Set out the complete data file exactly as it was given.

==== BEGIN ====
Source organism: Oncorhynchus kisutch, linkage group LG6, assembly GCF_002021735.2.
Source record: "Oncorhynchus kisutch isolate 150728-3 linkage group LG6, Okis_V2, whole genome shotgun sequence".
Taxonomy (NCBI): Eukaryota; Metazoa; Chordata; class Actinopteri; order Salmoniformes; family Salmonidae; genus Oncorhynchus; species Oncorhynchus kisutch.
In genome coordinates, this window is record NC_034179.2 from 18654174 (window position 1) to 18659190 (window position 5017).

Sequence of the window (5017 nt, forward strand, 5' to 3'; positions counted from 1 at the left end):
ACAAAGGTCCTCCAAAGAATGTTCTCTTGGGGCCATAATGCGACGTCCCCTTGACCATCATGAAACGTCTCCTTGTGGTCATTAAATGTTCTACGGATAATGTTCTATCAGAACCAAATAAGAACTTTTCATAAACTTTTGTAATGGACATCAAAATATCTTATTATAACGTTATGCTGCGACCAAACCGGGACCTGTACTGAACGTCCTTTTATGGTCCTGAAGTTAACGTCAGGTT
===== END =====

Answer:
Source organism: Oncorhynchus kisutch, linkage group LG6, assembly GCF_002021735.2.
Source record: "Oncorhynchus kisutch isolate 150728-3 linkage group LG6, Okis_V2, whole genome shotgun sequence".
Taxonomy (NCBI): Eukaryota; Metazoa; Chordata; class Actinopteri; order Salmoniformes; family Salmonidae; genus Oncorhynchus; species Oncorhynchus kisutch.
In genome coordinates, this window is record NC_034179.2 from 18654174 (window position 1) to 18659190 (window position 5017).

Sequence of the window (5017 nt, forward strand, 5' to 3'; positions counted from 1 at the left end):
ACAAAGGTCCTCCAAAGAATGTTCTCTTGGGGCCATAATGCGACGTCCCCTTGACCATCATGAAACGTCTCCTTGTGGTCATTAAATGTTCTACGGATAATGTTCTATCAGAACCAAATAAGAACTTTTCATAAACTTTTGTAATGGACATCAAAATATCTTATTATAACGTTATGCTGCGACCAAACCGGGACCTGTACTGAACGTCCTTTTATGGTCCTGAAGTTAACGTCAGGTT